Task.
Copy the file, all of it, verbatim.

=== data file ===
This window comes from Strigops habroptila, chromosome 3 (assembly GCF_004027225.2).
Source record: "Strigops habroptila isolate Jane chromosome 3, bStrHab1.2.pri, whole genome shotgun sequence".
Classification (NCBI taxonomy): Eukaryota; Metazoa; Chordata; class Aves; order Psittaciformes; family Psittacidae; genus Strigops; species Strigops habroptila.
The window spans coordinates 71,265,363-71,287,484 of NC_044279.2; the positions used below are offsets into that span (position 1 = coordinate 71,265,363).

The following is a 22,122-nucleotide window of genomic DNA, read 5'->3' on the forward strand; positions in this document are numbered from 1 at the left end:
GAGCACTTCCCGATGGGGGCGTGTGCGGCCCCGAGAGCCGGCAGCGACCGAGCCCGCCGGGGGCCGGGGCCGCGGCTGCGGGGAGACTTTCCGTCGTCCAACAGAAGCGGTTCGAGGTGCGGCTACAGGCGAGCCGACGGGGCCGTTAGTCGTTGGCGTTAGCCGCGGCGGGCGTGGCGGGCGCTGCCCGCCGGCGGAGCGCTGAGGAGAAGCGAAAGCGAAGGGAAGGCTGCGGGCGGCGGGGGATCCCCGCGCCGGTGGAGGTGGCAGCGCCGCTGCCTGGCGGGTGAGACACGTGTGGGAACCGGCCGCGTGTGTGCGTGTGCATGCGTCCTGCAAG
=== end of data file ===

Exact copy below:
This window comes from Strigops habroptila, chromosome 3 (assembly GCF_004027225.2).
Source record: "Strigops habroptila isolate Jane chromosome 3, bStrHab1.2.pri, whole genome shotgun sequence".
Classification (NCBI taxonomy): Eukaryota; Metazoa; Chordata; class Aves; order Psittaciformes; family Psittacidae; genus Strigops; species Strigops habroptila.
The window spans coordinates 71,265,363-71,287,484 of NC_044279.2; the positions used below are offsets into that span (position 1 = coordinate 71,265,363).

The following is a 22,122-nucleotide window of genomic DNA, read 5'->3' on the forward strand; positions in this document are numbered from 1 at the left end:
GAGCACTTCCCGATGGGGGCGTGTGCGGCCCCGAGAGCCGGCAGCGACCGAGCCCGCCGGGGGCCGGGGCCGCGGCTGCGGGGAGACTTTCCGTCGTCCAACAGAAGCGGTTCGAGGTGCGGCTACAGGCGAGCCGACGGGGCCGTTAGTCGTTGGCGTTAGCCGCGGCGGGCGTGGCGGGCGCTGCCCGCCGGCGGAGCGCTGAGGAGAAGCGAAAGCGAAGGGAAGGCTGCGGGCGGCGGGGGATCCCCGCGCCGGTGGAGGTGGCAGCGCCGCTGCCTGGCGGGTGAGACACGTGTGGGAACCGGCCGCGTGTGTGCGTGTGCATGCGTCCTGCAAG